- Make this a top-down initiative wherever you are in the organization. For those of you who have employees in your business, this point is crucial. If you want to have diversity in your organization and be more successful as a business because of it, then you absolutely must take the lead and make diversity a “thing.” Which means it is something that people value, something that people do and something that you, as the leader, set as an example on a regular basis for them to emulate.
- Hard-code diversity into the fabric of your business. Similar to the previous leadership point, if you’re going to be serious about diversity in your business, we recommend you seriously consider making it one of the core values of your company. Put it in your public material, address it when talking to your team/employees and make it a part of the DNA of the organizational culture so people are crystal clear how you feel about it and how it plays out in your company.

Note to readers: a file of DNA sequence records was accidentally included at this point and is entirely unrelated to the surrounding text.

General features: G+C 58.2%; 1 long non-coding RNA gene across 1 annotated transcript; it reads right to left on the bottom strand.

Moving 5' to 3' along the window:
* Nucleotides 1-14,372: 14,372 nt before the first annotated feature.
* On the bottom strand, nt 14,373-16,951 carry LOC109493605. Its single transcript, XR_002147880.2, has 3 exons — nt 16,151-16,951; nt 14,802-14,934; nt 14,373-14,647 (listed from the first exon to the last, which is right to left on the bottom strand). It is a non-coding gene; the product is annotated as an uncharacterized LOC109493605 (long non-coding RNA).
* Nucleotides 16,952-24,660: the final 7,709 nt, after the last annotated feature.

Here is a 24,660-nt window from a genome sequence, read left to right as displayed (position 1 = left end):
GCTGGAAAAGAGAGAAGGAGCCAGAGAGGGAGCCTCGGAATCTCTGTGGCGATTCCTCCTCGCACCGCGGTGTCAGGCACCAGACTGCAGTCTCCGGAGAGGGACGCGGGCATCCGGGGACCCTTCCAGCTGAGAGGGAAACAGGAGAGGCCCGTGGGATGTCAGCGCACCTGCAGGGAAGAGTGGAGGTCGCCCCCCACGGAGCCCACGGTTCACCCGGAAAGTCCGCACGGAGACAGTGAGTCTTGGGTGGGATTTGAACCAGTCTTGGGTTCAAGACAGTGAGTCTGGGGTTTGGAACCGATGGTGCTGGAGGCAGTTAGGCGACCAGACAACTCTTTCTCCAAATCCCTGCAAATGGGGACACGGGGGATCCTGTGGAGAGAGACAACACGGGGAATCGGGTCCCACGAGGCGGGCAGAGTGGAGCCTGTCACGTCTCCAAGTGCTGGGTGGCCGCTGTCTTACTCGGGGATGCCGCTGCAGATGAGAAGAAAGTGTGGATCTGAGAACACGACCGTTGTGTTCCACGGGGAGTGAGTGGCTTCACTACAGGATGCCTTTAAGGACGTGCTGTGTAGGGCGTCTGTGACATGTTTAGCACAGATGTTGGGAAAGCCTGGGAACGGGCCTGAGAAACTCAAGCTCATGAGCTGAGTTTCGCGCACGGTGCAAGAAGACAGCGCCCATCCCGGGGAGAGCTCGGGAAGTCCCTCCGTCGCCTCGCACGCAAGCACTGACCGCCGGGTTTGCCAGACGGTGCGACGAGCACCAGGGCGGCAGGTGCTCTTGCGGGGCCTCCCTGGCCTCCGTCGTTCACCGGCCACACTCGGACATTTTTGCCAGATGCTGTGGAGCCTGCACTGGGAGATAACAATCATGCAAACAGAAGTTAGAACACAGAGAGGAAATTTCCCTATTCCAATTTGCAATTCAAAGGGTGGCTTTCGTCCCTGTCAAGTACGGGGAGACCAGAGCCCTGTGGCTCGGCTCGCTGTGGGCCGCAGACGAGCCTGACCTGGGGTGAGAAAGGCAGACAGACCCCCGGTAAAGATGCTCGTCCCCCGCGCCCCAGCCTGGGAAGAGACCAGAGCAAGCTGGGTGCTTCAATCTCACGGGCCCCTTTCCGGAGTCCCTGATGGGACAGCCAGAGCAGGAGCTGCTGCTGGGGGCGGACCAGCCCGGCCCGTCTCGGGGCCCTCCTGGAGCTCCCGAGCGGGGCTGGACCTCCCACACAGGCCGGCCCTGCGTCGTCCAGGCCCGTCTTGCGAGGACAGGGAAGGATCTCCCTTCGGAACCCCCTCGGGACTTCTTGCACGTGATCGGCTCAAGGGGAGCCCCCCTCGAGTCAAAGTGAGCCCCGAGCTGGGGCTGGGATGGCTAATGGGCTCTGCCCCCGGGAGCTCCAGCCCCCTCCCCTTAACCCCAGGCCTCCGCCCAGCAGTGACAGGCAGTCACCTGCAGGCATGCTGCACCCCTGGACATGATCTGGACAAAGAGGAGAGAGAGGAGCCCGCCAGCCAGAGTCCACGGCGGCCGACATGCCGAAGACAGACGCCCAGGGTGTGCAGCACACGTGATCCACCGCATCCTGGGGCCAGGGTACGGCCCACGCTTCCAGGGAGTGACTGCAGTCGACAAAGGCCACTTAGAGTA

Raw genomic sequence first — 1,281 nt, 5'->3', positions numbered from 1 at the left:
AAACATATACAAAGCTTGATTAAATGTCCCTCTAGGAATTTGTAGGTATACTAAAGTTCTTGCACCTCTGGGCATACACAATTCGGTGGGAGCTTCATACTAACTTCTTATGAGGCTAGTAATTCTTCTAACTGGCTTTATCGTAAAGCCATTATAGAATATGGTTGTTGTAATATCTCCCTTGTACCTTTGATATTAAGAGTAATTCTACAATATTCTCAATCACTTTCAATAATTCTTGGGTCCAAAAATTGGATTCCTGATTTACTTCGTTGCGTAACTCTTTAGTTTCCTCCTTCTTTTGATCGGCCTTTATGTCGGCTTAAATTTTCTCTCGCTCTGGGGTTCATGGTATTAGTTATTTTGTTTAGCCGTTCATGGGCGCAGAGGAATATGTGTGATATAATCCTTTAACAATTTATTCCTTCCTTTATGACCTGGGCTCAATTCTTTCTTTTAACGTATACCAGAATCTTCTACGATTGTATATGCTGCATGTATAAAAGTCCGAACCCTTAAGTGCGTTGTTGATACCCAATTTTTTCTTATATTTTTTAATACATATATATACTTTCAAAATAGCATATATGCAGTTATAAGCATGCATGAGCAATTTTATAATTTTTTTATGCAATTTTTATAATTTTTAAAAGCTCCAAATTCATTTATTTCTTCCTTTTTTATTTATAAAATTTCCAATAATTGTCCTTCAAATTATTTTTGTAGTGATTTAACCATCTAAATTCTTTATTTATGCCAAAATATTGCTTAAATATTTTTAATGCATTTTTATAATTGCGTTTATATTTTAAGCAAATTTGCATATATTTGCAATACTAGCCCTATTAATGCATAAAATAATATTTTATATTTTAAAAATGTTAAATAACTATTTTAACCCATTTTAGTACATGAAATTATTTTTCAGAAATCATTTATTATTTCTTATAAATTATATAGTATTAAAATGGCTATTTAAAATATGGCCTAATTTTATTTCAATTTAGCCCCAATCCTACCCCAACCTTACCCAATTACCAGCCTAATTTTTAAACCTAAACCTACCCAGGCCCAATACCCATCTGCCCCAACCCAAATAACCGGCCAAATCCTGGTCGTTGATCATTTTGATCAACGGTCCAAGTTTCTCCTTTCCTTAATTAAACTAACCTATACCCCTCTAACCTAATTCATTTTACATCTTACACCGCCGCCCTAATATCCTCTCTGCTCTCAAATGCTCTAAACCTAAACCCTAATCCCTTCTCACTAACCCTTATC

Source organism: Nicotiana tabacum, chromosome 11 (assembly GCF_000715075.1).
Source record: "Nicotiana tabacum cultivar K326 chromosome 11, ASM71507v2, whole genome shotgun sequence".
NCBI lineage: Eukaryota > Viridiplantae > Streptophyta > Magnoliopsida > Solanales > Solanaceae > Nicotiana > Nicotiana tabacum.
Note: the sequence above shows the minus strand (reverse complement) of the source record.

It is important to note that there is a subtle but crucial difference between inclusivity and diversity. You may have an organization where the members feel like it is very inclusive, but when you look at it from the outside, does it truly look diverse? If not, you need to be more intentional about being inclusive to create diversity. Diversity is a fact; inclusiveness is a choice. Intentionally acting in an inclusive manner is what creates diversity.
Don’t beat yourself up if you’re not there yet. Maybe you haven’t done these things as well as you could have. But today is the day to start. It’s never too late to do the right thing.